The practice of publishing a press release is one as old as the industry itself. Pushing out a press release is a quick and effective way to put out information on a business, venture, new product, or event. But the downfall of the press release can also be the way public relations professionals and media members regard the sheer volume that inundates members of any industry.
What if there was a way to truly make press releases pop and grab attention? Is there any reason why they shouldn’t be appealing to read? Most press releases follow a similar formula: answer the “W” questions, who, what, when, where, and why. In most cases, as long as the release ticks all of these boxes then it’s considered ready to publish. But let’s take it a step further.
A press release should grab the attention of the reader from the first paragraph. A dry, hard-to-read first paragraph full of too many numbers and specifics can turn off readers, particularly media members who may simply be looking for a story angle. Shouldn’t a press release compel the reader to take action, whether it’s to purchase or explore the product or publish more press on it?
While a press release isn’t the same as a news article, the release can still share the element of “grabbing” the reader with strong and compelling language. Focus on being concise and appealing — no one wants to get bogged down in too many specifics, especially if they are unfamiliar with the business or the industry. In most cases, the appeal of a press release is to gain more interest from outside consumers, not alienate them with information above their pay grade.
Next, consider adding other elements to a press release. We live in modern times, where information is easily accessible and optimizing content for reader consumption is simpler than ever. So take advantage of this! Try sending out a press release that contains an embedded video, an infographic, or some other type of imagery that adds some color to the copy. Including other forms of media isn’t tacky or self-serving. If anything, this may make the press release more informative and engaging, which accomplishes the goal of generating some more buzz around the topic discussed. So don’t be afraid to experiment a little and put together a more dynamic, fresh type of press release.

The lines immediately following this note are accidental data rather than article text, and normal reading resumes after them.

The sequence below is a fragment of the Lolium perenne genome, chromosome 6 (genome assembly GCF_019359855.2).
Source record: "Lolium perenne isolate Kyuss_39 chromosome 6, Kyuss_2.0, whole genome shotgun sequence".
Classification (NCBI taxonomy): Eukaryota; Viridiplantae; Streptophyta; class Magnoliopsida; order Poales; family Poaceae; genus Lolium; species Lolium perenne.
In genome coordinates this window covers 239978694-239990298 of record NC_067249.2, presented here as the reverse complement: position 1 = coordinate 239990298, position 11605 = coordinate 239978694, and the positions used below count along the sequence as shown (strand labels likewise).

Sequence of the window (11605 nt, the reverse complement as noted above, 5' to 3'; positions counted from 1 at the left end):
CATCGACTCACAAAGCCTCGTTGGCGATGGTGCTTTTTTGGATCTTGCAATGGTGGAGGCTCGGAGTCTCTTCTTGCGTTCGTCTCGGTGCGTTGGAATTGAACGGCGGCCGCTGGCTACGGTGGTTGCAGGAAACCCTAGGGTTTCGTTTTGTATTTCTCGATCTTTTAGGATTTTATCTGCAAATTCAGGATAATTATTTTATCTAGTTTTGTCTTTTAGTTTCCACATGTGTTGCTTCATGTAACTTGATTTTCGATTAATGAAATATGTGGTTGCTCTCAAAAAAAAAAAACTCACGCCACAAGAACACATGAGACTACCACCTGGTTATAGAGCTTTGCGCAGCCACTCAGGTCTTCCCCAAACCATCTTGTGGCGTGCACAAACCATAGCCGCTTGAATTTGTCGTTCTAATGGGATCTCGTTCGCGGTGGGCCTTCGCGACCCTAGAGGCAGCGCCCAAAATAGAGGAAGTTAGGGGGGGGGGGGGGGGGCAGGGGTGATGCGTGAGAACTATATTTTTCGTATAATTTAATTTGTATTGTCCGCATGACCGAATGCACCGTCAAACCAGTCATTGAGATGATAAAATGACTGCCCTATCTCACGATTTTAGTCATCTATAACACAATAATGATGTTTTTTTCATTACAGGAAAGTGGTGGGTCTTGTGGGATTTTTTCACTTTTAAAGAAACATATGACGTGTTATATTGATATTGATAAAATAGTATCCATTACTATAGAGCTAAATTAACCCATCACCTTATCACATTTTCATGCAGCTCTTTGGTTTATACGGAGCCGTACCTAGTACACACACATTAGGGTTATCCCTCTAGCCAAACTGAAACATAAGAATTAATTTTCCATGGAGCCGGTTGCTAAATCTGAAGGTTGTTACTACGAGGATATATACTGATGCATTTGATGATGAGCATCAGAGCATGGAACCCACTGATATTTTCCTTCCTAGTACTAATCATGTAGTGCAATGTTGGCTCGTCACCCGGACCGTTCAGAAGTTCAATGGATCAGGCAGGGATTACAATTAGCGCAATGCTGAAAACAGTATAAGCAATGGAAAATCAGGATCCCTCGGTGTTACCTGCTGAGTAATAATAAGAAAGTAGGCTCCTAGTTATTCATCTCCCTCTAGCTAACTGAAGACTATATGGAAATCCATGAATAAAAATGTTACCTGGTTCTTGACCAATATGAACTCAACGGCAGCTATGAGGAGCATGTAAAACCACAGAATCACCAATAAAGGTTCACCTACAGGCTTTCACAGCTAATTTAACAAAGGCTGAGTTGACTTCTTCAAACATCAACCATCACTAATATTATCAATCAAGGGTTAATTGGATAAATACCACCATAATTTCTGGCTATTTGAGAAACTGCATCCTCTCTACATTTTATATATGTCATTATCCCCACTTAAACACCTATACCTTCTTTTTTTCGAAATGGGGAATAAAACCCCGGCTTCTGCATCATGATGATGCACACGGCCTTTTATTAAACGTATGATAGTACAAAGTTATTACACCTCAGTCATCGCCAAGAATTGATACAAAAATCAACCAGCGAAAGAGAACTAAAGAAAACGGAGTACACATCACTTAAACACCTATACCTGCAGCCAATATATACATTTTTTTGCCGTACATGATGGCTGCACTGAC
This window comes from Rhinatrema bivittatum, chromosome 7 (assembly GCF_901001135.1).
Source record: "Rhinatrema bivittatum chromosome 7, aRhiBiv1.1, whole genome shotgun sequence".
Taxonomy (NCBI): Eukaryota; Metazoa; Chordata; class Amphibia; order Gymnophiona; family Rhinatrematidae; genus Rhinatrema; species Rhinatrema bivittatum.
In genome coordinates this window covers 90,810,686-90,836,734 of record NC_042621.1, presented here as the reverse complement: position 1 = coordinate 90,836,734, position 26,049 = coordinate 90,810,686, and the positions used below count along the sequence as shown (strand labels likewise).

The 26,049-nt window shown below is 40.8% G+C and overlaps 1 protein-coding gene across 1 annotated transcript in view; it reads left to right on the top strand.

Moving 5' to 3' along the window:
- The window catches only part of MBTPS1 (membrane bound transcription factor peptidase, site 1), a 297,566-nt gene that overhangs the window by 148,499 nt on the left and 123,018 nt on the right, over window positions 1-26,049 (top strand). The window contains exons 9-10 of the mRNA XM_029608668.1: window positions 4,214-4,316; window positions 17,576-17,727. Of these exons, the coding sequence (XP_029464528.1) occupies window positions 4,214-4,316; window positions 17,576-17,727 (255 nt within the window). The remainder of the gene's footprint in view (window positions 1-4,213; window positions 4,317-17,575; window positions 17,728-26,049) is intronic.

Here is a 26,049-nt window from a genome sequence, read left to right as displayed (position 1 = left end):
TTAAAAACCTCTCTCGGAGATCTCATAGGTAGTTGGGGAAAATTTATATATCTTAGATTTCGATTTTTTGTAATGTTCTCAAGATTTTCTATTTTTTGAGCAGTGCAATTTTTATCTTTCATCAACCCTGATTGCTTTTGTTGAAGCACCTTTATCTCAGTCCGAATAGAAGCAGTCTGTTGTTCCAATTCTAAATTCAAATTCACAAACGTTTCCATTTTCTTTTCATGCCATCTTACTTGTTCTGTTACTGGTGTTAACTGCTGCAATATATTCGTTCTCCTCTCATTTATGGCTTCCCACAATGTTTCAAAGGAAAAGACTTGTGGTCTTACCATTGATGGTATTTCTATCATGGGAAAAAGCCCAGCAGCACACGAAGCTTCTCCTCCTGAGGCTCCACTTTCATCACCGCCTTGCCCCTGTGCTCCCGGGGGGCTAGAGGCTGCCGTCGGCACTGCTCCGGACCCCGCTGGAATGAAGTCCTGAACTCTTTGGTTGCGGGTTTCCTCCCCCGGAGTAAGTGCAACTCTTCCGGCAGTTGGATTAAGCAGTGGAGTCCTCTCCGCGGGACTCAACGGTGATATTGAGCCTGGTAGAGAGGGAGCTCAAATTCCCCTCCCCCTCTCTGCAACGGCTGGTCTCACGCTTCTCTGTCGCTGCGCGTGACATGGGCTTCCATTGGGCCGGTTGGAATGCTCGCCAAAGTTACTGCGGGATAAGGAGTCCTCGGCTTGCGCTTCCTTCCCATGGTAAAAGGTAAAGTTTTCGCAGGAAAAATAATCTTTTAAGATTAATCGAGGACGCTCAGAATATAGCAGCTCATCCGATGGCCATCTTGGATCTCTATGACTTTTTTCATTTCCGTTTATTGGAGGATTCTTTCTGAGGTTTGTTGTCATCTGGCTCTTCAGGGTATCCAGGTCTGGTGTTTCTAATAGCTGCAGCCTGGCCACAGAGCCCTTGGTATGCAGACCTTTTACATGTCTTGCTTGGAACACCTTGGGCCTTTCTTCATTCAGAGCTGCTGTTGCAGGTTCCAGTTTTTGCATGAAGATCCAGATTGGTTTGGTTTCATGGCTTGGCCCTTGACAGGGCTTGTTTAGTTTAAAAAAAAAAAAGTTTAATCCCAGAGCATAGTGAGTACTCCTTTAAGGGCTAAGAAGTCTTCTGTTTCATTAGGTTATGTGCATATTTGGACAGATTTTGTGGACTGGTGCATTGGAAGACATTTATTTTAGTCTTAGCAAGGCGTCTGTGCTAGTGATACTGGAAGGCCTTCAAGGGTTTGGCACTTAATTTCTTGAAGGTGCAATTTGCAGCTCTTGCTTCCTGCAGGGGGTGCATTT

Lastly, make it easy to find more information. Remember, a press release is only intended to cover pertinent information that piques readers’ interest and compels them to take action to learn more. For that reason, only including a media contact and email may not be sufficient.
What if the reader just wants to learn more about the brand? Include links to social media (hint: an electronically sent press release can have live links included inside it!), YouTube, and the website for the business. Make the information easily accessible. To take it one step further, the press release could potentially include a link to a designated landing page with more information specifically about the event, product, or service discussed in the release. Talk about making it easy!
Crafting the perfect press release can be formulaic, but exercising some creative thinking may have a wide-ranging effect on the results of putting information out to the public. Don’t feel as if your press releases have to look the same as everyone else’s. Up the ante a bit and set a new standard for public relations.
5W Public Relations CEO Ronn Torossian
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